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Why and how a will can be contested

On Behalf of | Apr 9, 2024 | Probate |

When creating an estate plan, you need to consider the execution of these documents. This means considering the pitfalls and potential legal problems the administration of your estate could present.

Even if you include language regarding your beneficiaries contesting your will, this does not always mean your will is protected against any challenges. In fact, there may be legal grounds to challenge a will if it is not properly executed.

Contesting a will

In the eyes of the court, a will is perceived as the voice of the individual who wrote it. As such, it can be difficult, although not impossible, to contest a will. Because the individual is no longer alive, they cannot express or clarify their wishes. Thus, it is common practice for the court to closely adhere to the text of the will.

Nonetheless, a will can be contested if there is a question of validity.

Generally, there are three bases on which a will can be contested. The first is alleging that the testator, which is the person who wrote the will, lacked capacity. The second basis is alleging that the testator was manipulated to write the will in a certain way. The final basis is alleging that the testator did not follow the necessary procedures or state laws when executing their will.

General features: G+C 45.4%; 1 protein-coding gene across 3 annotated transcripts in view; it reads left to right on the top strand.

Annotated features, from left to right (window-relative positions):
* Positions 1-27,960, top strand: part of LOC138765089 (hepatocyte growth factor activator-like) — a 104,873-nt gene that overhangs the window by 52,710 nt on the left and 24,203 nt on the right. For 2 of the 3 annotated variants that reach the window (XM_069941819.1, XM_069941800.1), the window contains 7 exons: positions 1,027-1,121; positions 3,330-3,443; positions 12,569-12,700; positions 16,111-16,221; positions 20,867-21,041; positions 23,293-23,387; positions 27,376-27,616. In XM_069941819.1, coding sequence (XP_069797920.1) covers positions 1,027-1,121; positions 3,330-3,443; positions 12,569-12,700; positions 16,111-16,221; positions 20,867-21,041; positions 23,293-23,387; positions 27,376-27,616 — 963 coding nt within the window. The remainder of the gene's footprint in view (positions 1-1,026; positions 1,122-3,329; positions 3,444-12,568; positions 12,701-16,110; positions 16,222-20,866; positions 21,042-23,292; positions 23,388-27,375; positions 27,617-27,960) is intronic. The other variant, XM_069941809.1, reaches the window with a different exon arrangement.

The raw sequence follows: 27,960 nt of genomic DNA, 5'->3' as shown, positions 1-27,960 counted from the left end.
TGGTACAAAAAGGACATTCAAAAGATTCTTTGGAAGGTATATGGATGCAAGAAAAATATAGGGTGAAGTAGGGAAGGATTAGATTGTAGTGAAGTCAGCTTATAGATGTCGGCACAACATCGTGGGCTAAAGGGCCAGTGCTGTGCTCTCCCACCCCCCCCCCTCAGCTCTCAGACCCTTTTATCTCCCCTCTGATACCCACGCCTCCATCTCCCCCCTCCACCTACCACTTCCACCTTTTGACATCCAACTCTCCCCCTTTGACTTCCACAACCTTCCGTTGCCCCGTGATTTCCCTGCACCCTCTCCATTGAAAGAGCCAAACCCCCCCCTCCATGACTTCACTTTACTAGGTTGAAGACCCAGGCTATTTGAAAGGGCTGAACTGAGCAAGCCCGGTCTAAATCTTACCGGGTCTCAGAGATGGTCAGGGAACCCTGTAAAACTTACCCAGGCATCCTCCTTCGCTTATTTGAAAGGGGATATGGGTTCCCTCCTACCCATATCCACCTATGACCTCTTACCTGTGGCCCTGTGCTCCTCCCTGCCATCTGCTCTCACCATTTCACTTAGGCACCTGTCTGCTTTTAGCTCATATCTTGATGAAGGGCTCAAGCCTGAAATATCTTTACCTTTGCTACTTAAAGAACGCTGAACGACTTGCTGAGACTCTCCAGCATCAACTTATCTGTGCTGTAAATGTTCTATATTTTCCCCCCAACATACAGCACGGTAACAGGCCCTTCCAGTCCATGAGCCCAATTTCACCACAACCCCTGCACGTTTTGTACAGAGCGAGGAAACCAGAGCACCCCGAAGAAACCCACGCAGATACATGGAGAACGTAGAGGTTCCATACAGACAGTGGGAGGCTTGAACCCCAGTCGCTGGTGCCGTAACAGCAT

Who, why and how?

To challenge a will, a person must have a stake in the estate. This means that any interested party, from a family member to a creditor, may contest a will. When moving forward with a will contest, they need to prove their basis. If they believe the testator lacked capacity, they need to illustrate they did not have sound mind. Evidence of dementia, insanity, intoxication or any other form of incapacity could be used.

If the will contest is based on fraud, forgery and undue influence, then evidence of intentional misrepresentation, a fake document or signature or the manipulation of the testator’s free will must be provided. Finally, if one seeks to contest a will based on failing to include all required provisions, evidence that it failed to identify the testator, express the clear intent to create a will, clearly identifies what is being distributed and to whom and the appointment of a personal representative that will carry out the terms of the will.

A will contest can be a complicated matter. Thus, it is important to understand this process, your rights and what steps are required. A legal professional can help answer any questions or concerns you might have.